Eszter Imre: Must-produced, 2012
Series of porcelain sculptures made of factory waste as interpretations of my opinion on perfection. Imperfection can be so tempting and beautiful that it feels complete and exquisite.
Tristan Stamm: Collections, 2014, Work in progress
Originally a collection of 26 seedlings/penises, with the tallest being 29 inches and the smallest at 3 inches.
I had a hard time finding a way to show this collection of seedlings/penises, and eventually found their space when surrounded by my other work.
I am now working on finding their place in other environments while exploring the idea of collecting and obsessions.
Lucy Gresley: Vessels, 2014
Vessels is a collection of work that explores the idea of vessels, both as containers and as metaphors for people and their emotions. My artwork is often about thinking and reflecting – in this case, investigating the different meanings and connotations of vessels. For example, I am interested in the psychoanalytic idea of caregivers as emotional containers, who can hold and re-interpret strong feelings. I am also fascinated by alchemy and particularly the use of vessels in alchemy as sites of transformation.
In making this work, I have become interested in vessels that cannot be used or that will not contain anything. I imagine that vessels can be like people – elegant, funny, self-contained, ineffectual, silly, detached or spilling their contents – and I have played with their form to reflect this. I enjoy mistakes and forms that are intentionally wrong – collapsing spouts and vases without openings. I am also attracted to the anthropomorphic qualities of pots and vases.
I enjoy the freedom of working in clay, which I find a very direct and playful medium. I am also interested in the dialogue between these ceramic pieces and my collage work, which I can use to infer ideas and create narratives.
Güliz Korkmaz Tirkeş: Flow Series, 2010-2013
My work in general may be considered as formed under the effect of an outer force. While this force may reveal itself as irregular linear textures on some forms, in others the body itself is bent or squeezed according to the strength and direction of this force. However, the force is not detrimental, but naturally welcomed by the forms.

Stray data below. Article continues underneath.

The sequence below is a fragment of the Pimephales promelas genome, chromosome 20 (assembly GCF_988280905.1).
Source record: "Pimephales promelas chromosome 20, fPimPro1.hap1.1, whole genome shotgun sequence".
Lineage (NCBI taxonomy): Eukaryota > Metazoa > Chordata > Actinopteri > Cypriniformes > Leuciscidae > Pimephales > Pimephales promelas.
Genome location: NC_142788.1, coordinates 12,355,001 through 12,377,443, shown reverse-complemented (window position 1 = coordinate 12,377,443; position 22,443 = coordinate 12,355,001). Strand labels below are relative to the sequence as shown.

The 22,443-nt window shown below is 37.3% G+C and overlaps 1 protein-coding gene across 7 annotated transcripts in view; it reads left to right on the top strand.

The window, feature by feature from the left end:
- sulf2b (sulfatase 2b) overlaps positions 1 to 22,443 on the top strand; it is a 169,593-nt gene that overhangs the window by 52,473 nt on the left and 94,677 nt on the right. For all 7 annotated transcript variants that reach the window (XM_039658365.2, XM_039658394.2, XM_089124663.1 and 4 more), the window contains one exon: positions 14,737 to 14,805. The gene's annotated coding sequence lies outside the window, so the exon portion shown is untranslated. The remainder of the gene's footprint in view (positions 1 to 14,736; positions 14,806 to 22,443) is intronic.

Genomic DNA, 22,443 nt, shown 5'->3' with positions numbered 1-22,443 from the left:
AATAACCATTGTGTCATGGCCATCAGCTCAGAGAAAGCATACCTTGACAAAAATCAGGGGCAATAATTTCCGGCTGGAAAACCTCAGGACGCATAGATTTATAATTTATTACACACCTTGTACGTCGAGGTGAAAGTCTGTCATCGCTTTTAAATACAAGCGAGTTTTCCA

The flow series also appear as a result of the forces applied by large volumes. The effects of these volumes on these works are embraced with soft and smooth movements and can be traced on the form with a natural flow. As in my other works this also may be seen as traces of an outer force, but these traces are outcomes that are formed within a natural flow and are affirmed by the form. The final form stands upright with its pure, content energy shaped by this feeling of embrace.
Brett Freund: Bliss Point - The amount of an ingredient that optimizes palatability, 2013-2014
This project is a exploration of repetition and balance while researching the aesthetic parameters of different materials. These recent vessels represent an indulgence in making with consideration to how choice creates form. My background is rooted in traditional pottery and it’s important to me for my work to best reflect the world that I feel is around me.
Michael Boroniec: Spatial Spirals, 2013
What began with teapots and a single spiral, has evolved into a series of vases that vary in form, degree of expansion, and number of coils. Each vessel is wheel thrown then deconstructed. This process reveals aspects of the vase that most rarely encounter. Within the walls, maker’s marks become evident and contribute to the texture. The resultant ribbon effect, reminiscent of a wheel trimming, lends fragility, elegance, and motion to a medium generally perceived as hard and heavy. This emphasizes a resistance of gravity, allowing negative space to unravel and become part of the form. The result is a body of sculptural objects, resembling and born of functional vessels.